Local businesses have hiked sugar prices, speculating a possible move by the tax authority of imposing VAT on imports to better protect the locally produced alternative.
The prices of sugar rose 11 percent to Tk 44-Tk 46 a kilogram now, from Tk 39-Tk 42 two weeks ago, according to the Trading Corporation of Bangladesh.
"Reports on the possibility of imposing a 15 percent VAT on imports affected the market," said Abul Hashem, vice president of Bangladesh Sugar Merchants Association.
The National Board of Revenue imposed 20 percent regulatory duty on raw and refined sugar imports in August.
Revenue officials said the NBR is likely to impose a 15 percent VAT on imported raw and refined sugar to better cushion the state mills against cheaper international alternatives.
Bangladesh Sugar and Food Industries Corporation (BSFIC), which runs 15 state sugar mills, has been seeking duty protection to trim losses and clear its stockpile that currently stands at 115,000 tonnes.
The NBR is also likely to increase minimum import prices, also known as tariff value, for raw and refined sugar, which are now $320 and $400 per tonne respectively.
Wholesale prices of sugar rose by nearly Tk 2 per kg over the past month, and prices also went up globally, Hashem said.
Sugar prices, which had been on the downturn in the July-September quarter of 2015, regained in October, according to the World Bank's commodities prices data.
World sugar prices rose to $0.32 a kg in November from $0.31 a year earlier.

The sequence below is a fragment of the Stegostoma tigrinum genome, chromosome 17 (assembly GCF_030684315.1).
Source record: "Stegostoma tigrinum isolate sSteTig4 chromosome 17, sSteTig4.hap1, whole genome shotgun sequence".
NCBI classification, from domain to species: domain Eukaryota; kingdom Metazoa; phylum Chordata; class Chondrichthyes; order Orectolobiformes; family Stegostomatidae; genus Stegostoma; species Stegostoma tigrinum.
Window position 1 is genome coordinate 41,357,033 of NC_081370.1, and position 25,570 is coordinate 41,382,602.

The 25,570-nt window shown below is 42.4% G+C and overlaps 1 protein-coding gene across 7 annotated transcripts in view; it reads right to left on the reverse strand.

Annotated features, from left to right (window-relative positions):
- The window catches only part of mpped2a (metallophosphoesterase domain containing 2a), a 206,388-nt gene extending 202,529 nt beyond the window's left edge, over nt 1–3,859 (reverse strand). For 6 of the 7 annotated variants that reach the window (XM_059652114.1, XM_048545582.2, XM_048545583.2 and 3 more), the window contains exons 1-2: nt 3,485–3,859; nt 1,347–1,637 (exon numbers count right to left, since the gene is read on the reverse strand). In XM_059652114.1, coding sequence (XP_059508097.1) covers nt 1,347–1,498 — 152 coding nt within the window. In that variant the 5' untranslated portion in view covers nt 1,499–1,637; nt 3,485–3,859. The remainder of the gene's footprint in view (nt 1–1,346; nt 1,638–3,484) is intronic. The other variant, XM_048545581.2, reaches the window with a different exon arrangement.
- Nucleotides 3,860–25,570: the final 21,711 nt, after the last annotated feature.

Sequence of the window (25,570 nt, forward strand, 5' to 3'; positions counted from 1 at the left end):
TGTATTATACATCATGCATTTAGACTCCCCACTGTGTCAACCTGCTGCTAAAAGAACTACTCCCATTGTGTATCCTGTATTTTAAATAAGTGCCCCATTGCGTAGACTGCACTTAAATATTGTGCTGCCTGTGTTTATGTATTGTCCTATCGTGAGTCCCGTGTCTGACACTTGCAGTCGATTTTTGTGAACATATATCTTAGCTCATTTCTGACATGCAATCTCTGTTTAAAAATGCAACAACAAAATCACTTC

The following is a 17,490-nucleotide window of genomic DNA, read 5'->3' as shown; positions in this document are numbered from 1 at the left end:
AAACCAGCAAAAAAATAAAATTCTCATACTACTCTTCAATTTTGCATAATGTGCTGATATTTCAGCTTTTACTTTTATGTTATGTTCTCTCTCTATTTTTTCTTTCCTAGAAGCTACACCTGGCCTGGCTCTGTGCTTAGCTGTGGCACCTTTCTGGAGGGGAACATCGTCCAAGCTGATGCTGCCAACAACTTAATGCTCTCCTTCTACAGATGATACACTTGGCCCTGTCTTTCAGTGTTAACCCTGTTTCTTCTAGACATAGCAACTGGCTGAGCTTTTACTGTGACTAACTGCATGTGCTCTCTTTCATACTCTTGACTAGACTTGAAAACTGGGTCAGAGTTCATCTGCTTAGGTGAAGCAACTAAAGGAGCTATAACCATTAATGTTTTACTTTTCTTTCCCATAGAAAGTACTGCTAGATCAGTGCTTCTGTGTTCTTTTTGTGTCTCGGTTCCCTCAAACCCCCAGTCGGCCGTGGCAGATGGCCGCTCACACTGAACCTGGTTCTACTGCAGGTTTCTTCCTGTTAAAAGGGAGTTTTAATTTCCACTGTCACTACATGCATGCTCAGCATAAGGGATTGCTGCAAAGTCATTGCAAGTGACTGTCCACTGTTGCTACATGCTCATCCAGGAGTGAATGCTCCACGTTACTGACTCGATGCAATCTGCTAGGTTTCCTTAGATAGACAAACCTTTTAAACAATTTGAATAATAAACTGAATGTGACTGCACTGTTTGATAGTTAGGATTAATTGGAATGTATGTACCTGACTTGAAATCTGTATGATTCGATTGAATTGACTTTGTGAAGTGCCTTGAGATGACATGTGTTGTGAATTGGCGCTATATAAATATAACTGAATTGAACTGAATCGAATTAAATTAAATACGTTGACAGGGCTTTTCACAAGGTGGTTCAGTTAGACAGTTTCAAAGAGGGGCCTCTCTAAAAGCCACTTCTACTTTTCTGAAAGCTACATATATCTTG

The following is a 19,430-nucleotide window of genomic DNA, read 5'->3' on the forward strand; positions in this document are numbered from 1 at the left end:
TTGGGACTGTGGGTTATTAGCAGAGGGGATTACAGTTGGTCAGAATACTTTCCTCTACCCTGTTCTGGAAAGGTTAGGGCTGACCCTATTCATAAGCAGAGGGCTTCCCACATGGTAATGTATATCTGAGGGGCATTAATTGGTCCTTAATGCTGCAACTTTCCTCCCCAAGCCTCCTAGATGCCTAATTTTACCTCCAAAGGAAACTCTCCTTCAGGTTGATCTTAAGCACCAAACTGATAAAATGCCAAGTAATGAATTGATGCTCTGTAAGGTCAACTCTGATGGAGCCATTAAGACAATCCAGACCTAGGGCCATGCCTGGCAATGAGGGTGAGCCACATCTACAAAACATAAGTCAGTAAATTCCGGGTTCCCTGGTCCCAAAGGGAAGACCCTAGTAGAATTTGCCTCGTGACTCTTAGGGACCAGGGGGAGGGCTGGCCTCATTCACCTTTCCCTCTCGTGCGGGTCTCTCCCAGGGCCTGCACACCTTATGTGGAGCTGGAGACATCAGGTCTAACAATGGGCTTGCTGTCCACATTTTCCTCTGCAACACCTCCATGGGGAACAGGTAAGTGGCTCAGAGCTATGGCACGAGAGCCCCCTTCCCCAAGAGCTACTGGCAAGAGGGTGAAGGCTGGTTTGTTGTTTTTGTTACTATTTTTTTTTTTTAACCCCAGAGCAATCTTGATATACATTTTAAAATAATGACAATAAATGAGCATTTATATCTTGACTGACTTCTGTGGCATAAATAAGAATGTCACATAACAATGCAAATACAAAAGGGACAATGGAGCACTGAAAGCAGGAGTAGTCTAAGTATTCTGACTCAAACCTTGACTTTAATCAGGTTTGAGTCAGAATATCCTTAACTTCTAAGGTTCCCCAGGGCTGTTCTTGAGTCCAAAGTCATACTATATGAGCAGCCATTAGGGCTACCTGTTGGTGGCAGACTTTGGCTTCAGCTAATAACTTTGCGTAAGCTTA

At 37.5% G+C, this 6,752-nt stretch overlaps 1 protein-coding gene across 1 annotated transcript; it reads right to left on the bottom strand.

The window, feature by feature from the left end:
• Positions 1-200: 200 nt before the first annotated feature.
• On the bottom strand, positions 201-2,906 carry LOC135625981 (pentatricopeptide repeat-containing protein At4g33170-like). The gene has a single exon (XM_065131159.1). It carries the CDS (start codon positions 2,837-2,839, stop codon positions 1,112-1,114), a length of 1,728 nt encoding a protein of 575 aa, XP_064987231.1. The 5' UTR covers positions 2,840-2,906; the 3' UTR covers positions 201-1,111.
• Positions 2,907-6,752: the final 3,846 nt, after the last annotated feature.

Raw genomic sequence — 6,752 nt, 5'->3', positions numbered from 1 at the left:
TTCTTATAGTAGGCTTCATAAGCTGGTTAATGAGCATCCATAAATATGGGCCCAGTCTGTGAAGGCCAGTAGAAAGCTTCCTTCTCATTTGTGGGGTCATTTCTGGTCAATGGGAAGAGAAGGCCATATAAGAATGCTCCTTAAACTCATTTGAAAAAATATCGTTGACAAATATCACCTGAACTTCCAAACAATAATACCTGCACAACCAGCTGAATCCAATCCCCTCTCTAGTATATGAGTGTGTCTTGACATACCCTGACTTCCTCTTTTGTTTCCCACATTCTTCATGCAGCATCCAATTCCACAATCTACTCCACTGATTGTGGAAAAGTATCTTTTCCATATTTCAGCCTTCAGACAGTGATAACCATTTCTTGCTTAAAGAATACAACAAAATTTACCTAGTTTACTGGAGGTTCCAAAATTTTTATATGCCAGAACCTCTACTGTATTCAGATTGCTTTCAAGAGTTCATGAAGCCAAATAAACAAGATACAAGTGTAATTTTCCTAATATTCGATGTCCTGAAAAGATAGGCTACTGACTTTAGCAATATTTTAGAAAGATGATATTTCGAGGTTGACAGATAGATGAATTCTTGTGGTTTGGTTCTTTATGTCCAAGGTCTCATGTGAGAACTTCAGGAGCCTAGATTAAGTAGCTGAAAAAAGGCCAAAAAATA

"All, including millers and sellers, are rationing sales expecting that the government would impose VAT on imports. Private millers hiked prices nearly a week ago," Hashem said.
However, state-run mills are still selling sugar at Tk 37 a kg, he said.
Bishwajit Saha, general manager of City Group of Industries that runs the biggest private sector sugar refinery, denied having increased sugar prices.
Many dealers, who have bought sugar at Tk 1,300 per maund, are yet to take delivery, he said.
"It appears they are waiting for the government to impose duty, to exploit higher prices," Saha said, adding that City's daily delivery from the mill gates has recently halved from the usual 3,000 tonnes.
BSFIC Chairman AKM Delwer Hussain said they earlier urged the government to increase duty on imports to help boost sales of locally produced sugar.
"We will be able to sell our sugar if imported alternatives become costlier. It will allow the state mills to reduce losses. It will also help cut the state's subsidy," he said.
"None can make the sugar market volatile as we have enough stocks."
Hussain said most of the sugar mills under the BSFIC have started crushing sugarcane this season, and have been in production since October 30. "So, we will have enough sugar," he said.
Bangladesh consumes nearly 15 lakh tonnes of sugar a year, 90 percent of which are locally-refined imports, according to industry estimates.